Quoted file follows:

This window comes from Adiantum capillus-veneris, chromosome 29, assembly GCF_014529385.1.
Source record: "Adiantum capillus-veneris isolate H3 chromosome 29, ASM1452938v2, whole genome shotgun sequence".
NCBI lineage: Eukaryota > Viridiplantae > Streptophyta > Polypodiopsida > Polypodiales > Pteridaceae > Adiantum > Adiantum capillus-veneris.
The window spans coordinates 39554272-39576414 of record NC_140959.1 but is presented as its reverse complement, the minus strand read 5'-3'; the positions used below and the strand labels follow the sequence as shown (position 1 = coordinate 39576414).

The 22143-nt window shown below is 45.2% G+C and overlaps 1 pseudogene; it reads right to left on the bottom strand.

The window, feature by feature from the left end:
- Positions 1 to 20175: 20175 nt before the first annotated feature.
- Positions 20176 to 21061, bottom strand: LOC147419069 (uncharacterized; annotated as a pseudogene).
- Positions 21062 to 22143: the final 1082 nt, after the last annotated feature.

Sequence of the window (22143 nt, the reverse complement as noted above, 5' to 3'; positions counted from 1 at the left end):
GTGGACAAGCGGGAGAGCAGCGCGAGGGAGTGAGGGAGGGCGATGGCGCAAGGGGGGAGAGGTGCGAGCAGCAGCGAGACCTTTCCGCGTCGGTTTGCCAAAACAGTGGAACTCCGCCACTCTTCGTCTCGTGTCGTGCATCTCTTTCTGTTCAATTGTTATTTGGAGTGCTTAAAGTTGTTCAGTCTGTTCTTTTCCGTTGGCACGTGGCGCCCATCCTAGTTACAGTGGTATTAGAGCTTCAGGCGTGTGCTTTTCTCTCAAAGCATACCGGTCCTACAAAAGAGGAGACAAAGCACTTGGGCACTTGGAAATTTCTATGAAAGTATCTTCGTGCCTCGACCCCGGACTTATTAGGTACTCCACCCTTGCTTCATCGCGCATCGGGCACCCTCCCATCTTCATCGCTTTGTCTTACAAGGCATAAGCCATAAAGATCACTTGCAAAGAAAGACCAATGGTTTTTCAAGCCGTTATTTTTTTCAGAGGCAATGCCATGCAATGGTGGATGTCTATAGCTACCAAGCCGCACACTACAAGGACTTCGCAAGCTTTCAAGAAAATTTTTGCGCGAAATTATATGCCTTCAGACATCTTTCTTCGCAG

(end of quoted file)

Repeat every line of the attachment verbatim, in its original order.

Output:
This window comes from Adiantum capillus-veneris, chromosome 29, assembly GCF_014529385.1.
Source record: "Adiantum capillus-veneris isolate H3 chromosome 29, ASM1452938v2, whole genome shotgun sequence".
NCBI lineage: Eukaryota > Viridiplantae > Streptophyta > Polypodiopsida > Polypodiales > Pteridaceae > Adiantum > Adiantum capillus-veneris.
The window spans coordinates 39554272-39576414 of record NC_140959.1 but is presented as its reverse complement, the minus strand read 5'-3'; the positions used below and the strand labels follow the sequence as shown (position 1 = coordinate 39576414).

The 22143-nt window shown below is 45.2% G+C and overlaps 1 pseudogene; it reads right to left on the bottom strand.

The window, feature by feature from the left end:
- Positions 1 to 20175: 20175 nt before the first annotated feature.
- Positions 20176 to 21061, bottom strand: LOC147419069 (uncharacterized; annotated as a pseudogene).
- Positions 21062 to 22143: the final 1082 nt, after the last annotated feature.

Sequence of the window (22143 nt, the reverse complement as noted above, 5' to 3'; positions counted from 1 at the left end):
GTGGACAAGCGGGAGAGCAGCGCGAGGGAGTGAGGGAGGGCGATGGCGCAAGGGGGGAGAGGTGCGAGCAGCAGCGAGACCTTTCCGCGTCGGTTTGCCAAAACAGTGGAACTCCGCCACTCTTCGTCTCGTGTCGTGCATCTCTTTCTGTTCAATTGTTATTTGGAGTGCTTAAAGTTGTTCAGTCTGTTCTTTTCCGTTGGCACGTGGCGCCCATCCTAGTTACAGTGGTATTAGAGCTTCAGGCGTGTGCTTTTCTCTCAAAGCATACCGGTCCTACAAAAGAGGAGACAAAGCACTTGGGCACTTGGAAATTTCTATGAAAGTATCTTCGTGCCTCGACCCCGGACTTATTAGGTACTCCACCCTTGCTTCATCGCGCATCGGGCACCCTCCCATCTTCATCGCTTTGTCTTACAAGGCATAAGCCATAAAGATCACTTGCAAAGAAAGACCAATGGTTTTTCAAGCCGTTATTTTTTTCAGAGGCAATGCCATGCAATGGTGGATGTCTATAGCTACCAAGCCGCACACTACAAGGACTTCGCAAGCTTTCAAGAAAATTTTTGCGCGAAATTATATGCCTTCAGACATCTTTCTTCGCAG